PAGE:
Private Legal Practitioner, Justin Pwavra Teriwajah, has reiterated the fact that the rights enjoyed by citizens are not without limits.
According to him, freedom of speech as captured under Article 21 of the 1992 Constitution, provides some form of limitation, thus comments that are detrimental to the peace of a society, should not be encouraged.
“We should not take it as a virtue that people are allowed to just communicate anyhow, even to do things that will endanger our collective peace. There must be some line drawn somewhere,” he said.
“It is about speech and for me, I think rights should have some limits. You should be able to exercise your right but then it should not be limitless for you to exercise it to the detriment of the whole society. So when it gets to that level, limits must be drawn,” he noted.
Mr. Teriwajah made the comment while contributing to discussions on whether or not criminal libel still applies in Ghana, on JoyNews’ The Law on Sunday.
The show discussed Section 207, 208 of the Criminal Offences Act, 1960 (Act 29) that regulates free speech and the repealed Criminal libel law.
Recently, some journalists have been arrested and charged with various offenses including fake publication and threatening the peace of the country.
Section 207 of the Act states that; “Any person who in any public place or at any public meeting uses threatening, abusive or insulting behaviour, with intent to provoke a breach of the peace, or whereby a breach of the peace is likely occasioned, shall be guilty of a misdemeanour.”
While Section 208 notes that “(1) Any person who publishes or reproduces any statement, rumour or report which is likely to cause alarm to the public or to disturb the public peace, knowing or having reason to believe that the stated rumour or report, is false is guilty of a misdemeanour.”
“(2) It is no defence to a charge under subsection (1) that the person charged did not know or did not have reason to believe that the statement, rumour or report, was false, unless he proves that, prior to publishing he took reasonable measures to verify the accuracy of the statement, rumour or report.”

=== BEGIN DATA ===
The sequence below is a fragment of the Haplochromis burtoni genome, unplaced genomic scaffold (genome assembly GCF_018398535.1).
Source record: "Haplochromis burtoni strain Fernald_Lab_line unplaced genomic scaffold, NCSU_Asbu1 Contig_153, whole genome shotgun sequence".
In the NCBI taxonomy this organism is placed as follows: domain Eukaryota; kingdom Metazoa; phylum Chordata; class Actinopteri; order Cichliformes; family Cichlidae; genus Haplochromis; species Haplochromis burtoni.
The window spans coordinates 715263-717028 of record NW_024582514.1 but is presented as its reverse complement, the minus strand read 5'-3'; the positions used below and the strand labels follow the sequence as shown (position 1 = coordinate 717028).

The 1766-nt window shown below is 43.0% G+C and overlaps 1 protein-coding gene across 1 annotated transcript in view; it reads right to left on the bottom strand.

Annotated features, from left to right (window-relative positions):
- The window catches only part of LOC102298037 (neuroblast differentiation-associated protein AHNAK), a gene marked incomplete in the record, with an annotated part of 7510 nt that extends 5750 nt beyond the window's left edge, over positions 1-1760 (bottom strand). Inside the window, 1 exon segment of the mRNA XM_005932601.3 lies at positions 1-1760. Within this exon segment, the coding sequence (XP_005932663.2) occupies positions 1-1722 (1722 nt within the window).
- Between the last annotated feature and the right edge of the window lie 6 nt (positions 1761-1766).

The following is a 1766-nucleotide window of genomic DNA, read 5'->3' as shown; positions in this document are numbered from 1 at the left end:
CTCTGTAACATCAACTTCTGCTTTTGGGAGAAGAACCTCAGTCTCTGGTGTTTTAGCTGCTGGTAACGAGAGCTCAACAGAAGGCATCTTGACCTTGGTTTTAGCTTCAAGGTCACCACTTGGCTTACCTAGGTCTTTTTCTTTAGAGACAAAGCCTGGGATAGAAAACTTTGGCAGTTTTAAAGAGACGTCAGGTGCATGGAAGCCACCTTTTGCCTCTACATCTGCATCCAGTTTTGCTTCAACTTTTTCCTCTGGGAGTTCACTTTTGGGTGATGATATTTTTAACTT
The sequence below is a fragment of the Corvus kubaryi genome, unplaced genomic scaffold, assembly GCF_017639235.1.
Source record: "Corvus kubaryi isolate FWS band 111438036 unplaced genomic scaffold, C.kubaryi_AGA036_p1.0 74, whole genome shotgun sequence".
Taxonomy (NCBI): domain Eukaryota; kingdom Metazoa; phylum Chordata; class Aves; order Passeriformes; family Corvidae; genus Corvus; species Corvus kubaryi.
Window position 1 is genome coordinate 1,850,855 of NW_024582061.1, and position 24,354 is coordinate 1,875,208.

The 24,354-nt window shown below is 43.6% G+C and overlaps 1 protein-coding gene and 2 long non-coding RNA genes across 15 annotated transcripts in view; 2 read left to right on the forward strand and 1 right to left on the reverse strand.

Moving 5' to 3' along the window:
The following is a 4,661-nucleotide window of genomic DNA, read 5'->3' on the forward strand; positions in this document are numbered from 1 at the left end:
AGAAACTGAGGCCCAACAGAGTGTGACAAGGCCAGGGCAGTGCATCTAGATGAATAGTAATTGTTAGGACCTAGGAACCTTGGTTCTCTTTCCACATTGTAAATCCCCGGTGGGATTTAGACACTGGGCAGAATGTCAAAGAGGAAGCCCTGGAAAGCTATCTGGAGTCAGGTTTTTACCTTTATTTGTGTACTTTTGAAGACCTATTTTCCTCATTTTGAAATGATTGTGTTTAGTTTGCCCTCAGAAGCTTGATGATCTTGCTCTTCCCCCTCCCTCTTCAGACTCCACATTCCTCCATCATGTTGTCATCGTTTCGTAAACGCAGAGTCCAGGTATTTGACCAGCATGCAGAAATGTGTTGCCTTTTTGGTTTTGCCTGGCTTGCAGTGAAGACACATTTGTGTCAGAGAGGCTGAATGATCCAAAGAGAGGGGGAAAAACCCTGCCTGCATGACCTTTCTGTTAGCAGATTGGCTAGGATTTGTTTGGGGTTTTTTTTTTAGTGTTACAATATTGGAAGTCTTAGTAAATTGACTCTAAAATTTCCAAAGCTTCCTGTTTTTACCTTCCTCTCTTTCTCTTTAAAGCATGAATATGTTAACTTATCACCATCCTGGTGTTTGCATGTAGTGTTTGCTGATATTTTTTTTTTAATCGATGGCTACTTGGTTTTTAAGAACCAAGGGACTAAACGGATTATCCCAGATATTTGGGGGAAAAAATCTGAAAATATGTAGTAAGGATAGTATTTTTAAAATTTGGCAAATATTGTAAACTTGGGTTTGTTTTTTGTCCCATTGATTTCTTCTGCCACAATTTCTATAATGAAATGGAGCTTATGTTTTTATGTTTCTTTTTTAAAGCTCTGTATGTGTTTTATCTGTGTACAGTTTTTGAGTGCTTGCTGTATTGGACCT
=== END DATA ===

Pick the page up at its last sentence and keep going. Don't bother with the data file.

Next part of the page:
According to the Mr. Teriwajah, the repealed law and the sections of the Criminal Offenses Act in question are not the same.
“In the case of the criminal libel law, it was seeking to protect public office holders and of course, usually it would be the top politicians and for that matter, there was this hue and cry. But I will not compare such provision to the one under discussion now. That is 207, 208 and section 76.
They are not on the same pedestal. The latter may be abused, and if it is abused, we can talk about that because something may be for a good purpose and may be abused.”
Mr Justin Pwavra, however, admitted that there are some similarities as both border on speech. He stated that there is the need for the Criminal Offenses Act, therefore, it must be implemented properly as there is a need to constraint citizens as to what can be said to preserve peace.
“I think section 207, 208, if are being implemented properly, we should not be having problems,” he stressed.
On February 8, 2022, a journalist with Power FM, Oheneba Boamah Bennie, was handed a 14 days jail term for threatening and insulting President Akufo-Addo.
Also, Accra FM’s Bobie Ansah, who accused First Lady, Rebecca Akufo-Addo of theft, was picked up by persons purported to be National Security Operatives and has been charged with the publication of false news and offensive conduct.
Presenting the facts of the case, the police said Mr Bobie Ansah on January 1, this year, accused the presidential spouses of granting themselves “state lands at AU Village, around the Kotoka International Airport for the construction of Rebecca Foundation”.
The police said the presenter further called the First Lady, Rebecca Akufo-Addo “a thief and that she has stolen state land around the Kotoka International Airport,” a statement he knew was “likely to occasion the breach of the peace”.
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